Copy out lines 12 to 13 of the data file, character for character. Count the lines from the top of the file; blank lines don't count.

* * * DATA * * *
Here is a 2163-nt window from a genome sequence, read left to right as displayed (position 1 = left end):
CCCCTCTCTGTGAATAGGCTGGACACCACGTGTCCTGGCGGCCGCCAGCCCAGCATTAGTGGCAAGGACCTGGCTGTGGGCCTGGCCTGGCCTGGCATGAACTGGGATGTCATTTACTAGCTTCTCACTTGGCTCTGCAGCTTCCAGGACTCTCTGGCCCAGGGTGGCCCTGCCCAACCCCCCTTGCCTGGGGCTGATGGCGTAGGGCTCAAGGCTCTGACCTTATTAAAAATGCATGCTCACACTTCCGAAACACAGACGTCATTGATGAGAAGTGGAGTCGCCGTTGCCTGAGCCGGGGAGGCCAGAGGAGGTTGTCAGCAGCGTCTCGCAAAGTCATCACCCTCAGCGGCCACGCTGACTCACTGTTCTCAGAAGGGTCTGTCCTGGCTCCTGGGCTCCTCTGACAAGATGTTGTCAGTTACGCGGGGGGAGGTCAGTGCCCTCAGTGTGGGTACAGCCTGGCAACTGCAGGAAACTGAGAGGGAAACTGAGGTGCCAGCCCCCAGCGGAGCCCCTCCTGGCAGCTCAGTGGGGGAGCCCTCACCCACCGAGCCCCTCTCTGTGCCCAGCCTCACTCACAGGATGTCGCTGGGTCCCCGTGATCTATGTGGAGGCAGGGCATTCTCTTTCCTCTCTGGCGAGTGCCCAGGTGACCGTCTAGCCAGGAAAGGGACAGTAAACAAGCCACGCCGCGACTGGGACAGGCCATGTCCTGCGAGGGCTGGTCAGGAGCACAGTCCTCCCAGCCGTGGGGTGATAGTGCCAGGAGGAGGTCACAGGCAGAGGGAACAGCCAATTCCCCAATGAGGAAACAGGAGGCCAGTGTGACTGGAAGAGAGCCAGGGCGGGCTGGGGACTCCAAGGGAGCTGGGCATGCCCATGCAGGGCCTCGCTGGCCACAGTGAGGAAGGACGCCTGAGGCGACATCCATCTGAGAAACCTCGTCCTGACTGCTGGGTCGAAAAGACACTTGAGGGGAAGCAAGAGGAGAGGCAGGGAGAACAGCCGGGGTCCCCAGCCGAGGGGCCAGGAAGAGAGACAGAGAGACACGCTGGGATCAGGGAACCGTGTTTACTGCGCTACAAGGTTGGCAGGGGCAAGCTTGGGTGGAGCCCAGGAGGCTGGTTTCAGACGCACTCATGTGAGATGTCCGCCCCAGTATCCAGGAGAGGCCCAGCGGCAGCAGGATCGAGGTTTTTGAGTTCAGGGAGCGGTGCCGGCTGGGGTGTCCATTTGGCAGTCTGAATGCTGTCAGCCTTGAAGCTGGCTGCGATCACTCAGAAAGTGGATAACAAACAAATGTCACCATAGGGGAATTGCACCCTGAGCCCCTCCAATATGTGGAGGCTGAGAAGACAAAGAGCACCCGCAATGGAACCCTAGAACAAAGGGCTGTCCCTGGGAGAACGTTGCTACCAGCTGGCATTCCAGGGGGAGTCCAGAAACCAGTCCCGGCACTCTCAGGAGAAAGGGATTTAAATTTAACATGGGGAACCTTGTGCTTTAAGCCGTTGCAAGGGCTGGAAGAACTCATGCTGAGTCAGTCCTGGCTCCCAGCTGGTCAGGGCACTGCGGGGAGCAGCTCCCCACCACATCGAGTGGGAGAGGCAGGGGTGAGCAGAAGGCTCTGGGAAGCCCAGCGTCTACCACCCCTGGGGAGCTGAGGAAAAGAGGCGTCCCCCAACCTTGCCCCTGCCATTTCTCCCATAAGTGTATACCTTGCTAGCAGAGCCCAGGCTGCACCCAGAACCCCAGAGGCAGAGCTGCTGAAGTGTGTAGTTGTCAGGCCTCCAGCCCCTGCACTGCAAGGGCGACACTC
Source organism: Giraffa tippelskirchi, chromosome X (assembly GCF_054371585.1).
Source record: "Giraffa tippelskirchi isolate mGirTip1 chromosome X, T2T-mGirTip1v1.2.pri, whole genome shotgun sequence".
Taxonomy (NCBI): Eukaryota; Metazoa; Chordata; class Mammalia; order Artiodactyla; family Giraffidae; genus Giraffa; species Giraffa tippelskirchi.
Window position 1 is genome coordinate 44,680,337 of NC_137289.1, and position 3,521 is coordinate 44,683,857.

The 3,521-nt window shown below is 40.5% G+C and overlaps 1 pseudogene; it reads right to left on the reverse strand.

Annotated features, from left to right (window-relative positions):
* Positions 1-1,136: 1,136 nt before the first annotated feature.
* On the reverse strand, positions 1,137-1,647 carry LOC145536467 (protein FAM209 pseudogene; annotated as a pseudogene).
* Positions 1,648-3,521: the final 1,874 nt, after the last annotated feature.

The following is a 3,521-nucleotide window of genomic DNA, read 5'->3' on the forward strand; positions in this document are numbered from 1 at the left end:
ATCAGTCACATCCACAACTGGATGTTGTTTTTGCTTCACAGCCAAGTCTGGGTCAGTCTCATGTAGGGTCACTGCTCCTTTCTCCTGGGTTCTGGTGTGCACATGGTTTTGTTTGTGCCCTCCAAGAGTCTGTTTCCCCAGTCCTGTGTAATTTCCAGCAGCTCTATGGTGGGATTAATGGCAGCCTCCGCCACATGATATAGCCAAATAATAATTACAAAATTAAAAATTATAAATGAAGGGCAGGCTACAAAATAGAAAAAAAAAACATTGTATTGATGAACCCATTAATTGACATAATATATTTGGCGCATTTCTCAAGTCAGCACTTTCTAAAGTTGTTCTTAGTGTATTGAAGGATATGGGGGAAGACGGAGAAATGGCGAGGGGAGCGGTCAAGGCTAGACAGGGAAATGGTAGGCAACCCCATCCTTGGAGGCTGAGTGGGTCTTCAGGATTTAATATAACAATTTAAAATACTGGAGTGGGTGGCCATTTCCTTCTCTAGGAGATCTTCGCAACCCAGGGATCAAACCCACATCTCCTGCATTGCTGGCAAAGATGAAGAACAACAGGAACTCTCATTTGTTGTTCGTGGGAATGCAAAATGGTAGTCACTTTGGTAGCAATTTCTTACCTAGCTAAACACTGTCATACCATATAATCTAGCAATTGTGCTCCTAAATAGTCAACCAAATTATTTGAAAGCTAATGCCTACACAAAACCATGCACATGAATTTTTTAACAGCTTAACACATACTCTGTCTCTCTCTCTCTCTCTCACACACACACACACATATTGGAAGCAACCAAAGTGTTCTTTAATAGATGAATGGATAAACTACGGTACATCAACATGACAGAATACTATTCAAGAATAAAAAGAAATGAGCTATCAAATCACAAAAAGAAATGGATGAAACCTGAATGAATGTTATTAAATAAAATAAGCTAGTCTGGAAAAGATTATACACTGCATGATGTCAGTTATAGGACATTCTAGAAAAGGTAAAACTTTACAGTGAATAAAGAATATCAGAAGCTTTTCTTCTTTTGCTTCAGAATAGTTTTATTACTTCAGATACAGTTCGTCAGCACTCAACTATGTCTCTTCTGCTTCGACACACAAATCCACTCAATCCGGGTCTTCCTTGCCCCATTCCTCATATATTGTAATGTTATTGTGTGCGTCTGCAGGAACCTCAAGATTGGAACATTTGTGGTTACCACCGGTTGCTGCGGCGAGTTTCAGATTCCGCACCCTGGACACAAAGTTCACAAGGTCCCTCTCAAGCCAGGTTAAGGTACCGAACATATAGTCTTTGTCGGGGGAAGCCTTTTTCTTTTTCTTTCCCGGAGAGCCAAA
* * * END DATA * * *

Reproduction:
The following is a 3,521-nucleotide window of genomic DNA, read 5'->3' on the forward strand; positions in this document are numbered from 1 at the left end:
ATCAGTCACATCCACAACTGGATGTTGTTTTTGCTTCACAGCCAAGTCTGGGTCAGTCTCATGTAGGGTCACTGCTCCTTTCTCCTGGGTTCTGGTGTGCACATGGTTTTGTTTGTGCCCTCCAAGAGTCTGTTTCCCCAGTCCTGTGTAATTTCCAGCAGCTCTATGGTGGGATTAATGGCAGCCTCCGCCACATGATATAGCCAAATAATAATTACAAAATTAAAAATTATAAATGAAGGGCAGGCTACAAAATAGAAAAAAAAAACATTGTATTGATGAACCCATTAATTGACATAATATATTTGGCGCATTTCTCAAGTCAGCACTTTCTAAAGTTGTTCTTAGTGTATTGAAGGATATGGGGGAAGACGGAGAAATGGCGAGGGGAGCGGTCAAGGCTAGACAGGGAAATGGTAGGCAACCCCATCCTTGGAGGCTGAGTGGGTCTTCAGGATTTAATATAACAATTTAAAATACTGGAGTGGGTGGCCATTTCCTTCTCTAGGAGATCTTCGCAACCCAGGGATCAAACCCACATCTCCTGCATTGCTGGCAAAGATGAAGAACAACAGGAACTCTCATTTGTTGTTCGTGGGAATGCAAAATGGTAGTCACTTTGGTAGCAATTTCTTACCTAGCTAAACACTGTCATACCATATAATCTAGCAATTGTGCTCCTAAATAGTCAACCAAATTATTTGAAAGCTAATGCCTACACAAAACCATGCACATGAATTTTTTAACAGCTTAACACATACTCTGTCTCTCTCTCTCTCTCTCACACACACACACACATATTGGAAGCAACCAAAGTGTTCTTTAATAGATGAATGGATAAACTACGGTACATCAACATGACAGAATACTATTCAAGAATAAAAAGAAATGAGCTATCAAATCACAAAAAGAAATGGATGAAACCTGAATGAATGTTATTAAATAAAATAAGCTAGTCTGGAAAAGATTATACACTGCATGATGTCAGTTATAGGACATTCTAGAAAAGGTAAAACTTTACAGTGAATAAAGAATATCAGAAGCTTTTCTTCTTTTGCTTCAGAATAGTTTTATTACTTCAGATACAGTTCGTCAGCACTCAACTATGTCTCTTCTGCTTCGACACACAAATCCACTCAATCCGGGTCTTCCTTGCCCCATTCCTCATATATTGTAATGTTATTGTGTGCGTCTGCAGGAACCTCAAGATTGGAACATTTGTGGTTACCACCGGTTGCTGCGGCGAGTTTCAGATTCCGCACCCTGGACACAAAGTTCACAAGGTCCCTCTCAAGCCAGGTTAAGGTACCGAACATATAGTCTTTGTCGGGGGAAGCCTTTTTCTTTTTCTTTCCCGGAGAGCCAAA